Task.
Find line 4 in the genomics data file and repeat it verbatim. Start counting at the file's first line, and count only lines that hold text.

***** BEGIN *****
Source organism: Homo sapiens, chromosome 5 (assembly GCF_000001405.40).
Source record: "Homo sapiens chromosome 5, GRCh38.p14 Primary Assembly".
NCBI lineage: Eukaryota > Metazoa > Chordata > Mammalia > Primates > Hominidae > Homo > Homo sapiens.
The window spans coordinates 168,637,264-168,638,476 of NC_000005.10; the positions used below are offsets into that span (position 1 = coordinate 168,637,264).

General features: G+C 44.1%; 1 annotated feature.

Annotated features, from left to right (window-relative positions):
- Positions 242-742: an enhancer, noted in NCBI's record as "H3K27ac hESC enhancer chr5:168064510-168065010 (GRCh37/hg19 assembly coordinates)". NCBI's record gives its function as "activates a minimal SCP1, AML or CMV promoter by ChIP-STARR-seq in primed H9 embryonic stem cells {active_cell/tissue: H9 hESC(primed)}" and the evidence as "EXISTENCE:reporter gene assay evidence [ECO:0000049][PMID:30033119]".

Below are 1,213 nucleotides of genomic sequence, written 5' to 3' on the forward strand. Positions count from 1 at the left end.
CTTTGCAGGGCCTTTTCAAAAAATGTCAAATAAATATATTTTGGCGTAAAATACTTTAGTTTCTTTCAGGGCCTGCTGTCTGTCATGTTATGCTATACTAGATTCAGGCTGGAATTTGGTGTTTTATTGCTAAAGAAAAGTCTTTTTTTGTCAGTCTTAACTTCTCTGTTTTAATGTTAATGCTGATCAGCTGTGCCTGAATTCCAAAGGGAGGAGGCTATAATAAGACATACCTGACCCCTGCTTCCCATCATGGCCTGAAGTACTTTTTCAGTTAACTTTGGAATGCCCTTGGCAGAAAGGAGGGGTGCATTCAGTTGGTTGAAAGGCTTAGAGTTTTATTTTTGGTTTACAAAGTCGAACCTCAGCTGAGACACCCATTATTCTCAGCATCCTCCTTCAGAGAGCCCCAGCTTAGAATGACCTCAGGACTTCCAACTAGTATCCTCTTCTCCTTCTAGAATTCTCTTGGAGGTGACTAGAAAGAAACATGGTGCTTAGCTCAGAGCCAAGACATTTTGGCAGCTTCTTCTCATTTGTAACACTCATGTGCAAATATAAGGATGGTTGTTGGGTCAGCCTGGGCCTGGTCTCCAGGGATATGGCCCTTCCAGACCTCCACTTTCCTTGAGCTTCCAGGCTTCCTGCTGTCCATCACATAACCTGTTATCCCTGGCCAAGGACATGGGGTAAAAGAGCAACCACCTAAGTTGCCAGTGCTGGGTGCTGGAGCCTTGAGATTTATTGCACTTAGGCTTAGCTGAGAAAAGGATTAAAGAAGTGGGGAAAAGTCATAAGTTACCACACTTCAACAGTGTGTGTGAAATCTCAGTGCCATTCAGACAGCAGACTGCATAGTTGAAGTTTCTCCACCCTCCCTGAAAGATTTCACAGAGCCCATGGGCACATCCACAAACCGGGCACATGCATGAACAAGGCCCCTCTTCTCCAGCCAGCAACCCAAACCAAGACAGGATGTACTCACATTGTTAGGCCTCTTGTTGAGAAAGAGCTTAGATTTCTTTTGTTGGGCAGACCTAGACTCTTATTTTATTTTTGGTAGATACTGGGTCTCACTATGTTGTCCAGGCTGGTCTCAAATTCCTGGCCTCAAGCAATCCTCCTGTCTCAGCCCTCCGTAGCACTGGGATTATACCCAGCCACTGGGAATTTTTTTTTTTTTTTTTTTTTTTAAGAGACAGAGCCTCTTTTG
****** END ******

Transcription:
The window spans coordinates 168,637,264-168,638,476 of NC_000005.10; the positions used below are offsets into that span (position 1 = coordinate 168,637,264).